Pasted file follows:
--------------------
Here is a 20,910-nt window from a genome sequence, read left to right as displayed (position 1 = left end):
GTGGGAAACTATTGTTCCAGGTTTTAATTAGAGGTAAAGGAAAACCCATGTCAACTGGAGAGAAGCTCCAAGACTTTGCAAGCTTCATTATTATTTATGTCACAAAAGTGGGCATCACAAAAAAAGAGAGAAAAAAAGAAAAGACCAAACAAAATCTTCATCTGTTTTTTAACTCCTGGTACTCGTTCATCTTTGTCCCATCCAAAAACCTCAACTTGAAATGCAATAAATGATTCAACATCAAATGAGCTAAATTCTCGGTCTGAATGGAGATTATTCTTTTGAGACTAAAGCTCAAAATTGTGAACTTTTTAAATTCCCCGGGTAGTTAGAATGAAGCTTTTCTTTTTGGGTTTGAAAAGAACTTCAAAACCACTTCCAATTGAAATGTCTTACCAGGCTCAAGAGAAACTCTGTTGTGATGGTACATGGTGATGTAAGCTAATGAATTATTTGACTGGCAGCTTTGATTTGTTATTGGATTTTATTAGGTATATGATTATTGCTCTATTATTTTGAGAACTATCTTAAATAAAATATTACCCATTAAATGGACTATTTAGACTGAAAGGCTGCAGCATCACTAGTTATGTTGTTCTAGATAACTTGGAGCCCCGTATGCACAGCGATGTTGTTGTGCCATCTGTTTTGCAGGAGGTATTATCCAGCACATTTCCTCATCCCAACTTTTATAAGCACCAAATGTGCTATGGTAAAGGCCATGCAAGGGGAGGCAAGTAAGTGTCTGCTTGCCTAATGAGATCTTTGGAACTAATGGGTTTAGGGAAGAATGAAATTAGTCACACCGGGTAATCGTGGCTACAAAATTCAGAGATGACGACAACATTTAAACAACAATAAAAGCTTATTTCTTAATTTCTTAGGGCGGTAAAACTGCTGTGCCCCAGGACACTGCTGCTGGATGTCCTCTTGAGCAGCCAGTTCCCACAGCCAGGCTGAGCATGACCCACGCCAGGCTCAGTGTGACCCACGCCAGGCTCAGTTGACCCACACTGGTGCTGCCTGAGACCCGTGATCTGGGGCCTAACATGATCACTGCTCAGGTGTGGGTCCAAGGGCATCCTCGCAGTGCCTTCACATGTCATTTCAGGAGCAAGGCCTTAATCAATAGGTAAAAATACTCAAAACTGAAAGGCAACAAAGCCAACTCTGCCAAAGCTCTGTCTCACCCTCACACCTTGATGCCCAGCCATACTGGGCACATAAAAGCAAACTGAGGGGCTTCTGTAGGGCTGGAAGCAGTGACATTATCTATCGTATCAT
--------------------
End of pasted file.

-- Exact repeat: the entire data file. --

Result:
Here is a 20,910-nt window from a genome sequence, read left to right as displayed (position 1 = left end):
GTGGGAAACTATTGTTCCAGGTTTTAATTAGAGGTAAAGGAAAACCCATGTCAACTGGAGAGAAGCTCCAAGACTTTGCAAGCTTCATTATTATTTATGTCACAAAAGTGGGCATCACAAAAAAAGAGAGAAAAAAAGAAAAGACCAAACAAAATCTTCATCTGTTTTTTAACTCCTGGTACTCGTTCATCTTTGTCCCATCCAAAAACCTCAACTTGAAATGCAATAAATGATTCAACATCAAATGAGCTAAATTCTCGGTCTGAATGGAGATTATTCTTTTGAGACTAAAGCTCAAAATTGTGAACTTTTTAAATTCCCCGGGTAGTTAGAATGAAGCTTTTCTTTTTGGGTTTGAAAAGAACTTCAAAACCACTTCCAATTGAAATGTCTTACCAGGCTCAAGAGAAACTCTGTTGTGATGGTACATGGTGATGTAAGCTAATGAATTATTTGACTGGCAGCTTTGATTTGTTATTGGATTTTATTAGGTATATGATTATTGCTCTATTATTTTGAGAACTATCTTAAATAAAATATTACCCATTAAATGGACTATTTAGACTGAAAGGCTGCAGCATCACTAGTTATGTTGTTCTAGATAACTTGGAGCCCCGTATGCACAGCGATGTTGTTGTGCCATCTGTTTTGCAGGAGGTATTATCCAGCACATTTCCTCATCCCAACTTTTATAAGCACCAAATGTGCTATGGTAAAGGCCATGCAAGGGGAGGCAAGTAAGTGTCTGCTTGCCTAATGAGATCTTTGGAACTAATGGGTTTAGGGAAGAATGAAATTAGTCACACCGGGTAATCGTGGCTACAAAATTCAGAGATGACGACAACATTTAAACAACAATAAAAGCTTATTTCTTAATTTCTTAGGGCGGTAAAACTGCTGTGCCCCAGGACACTGCTGCTGGATGTCCTCTTGAGCAGCCAGTTCCCACAGCCAGGCTGAGCATGACCCACGCCAGGCTCAGTGTGACCCACGCCAGGCTCAGTTGACCCACACTGGTGCTGCCTGAGACCCGTGATCTGGGGCCTAACATGATCACTGCTCAGGTGTGGGTCCAAGGGCATCCTCGCAGTGCCTTCACATGTCATTTCAGGAGCAAGGCCTTAATCAATAGGTAAAAATACTCAAAACTGAAAGGCAACAAAGCCAACTCTGCCAAAGCTCTGTCTCACCCTCACACCTTGATGCCCAGCCATACTGGGCACATAAAAGCAAACTGAGGGGCTTCTGTAGGGCTGGAAGCAGTGACATTATCTATCGTATCAT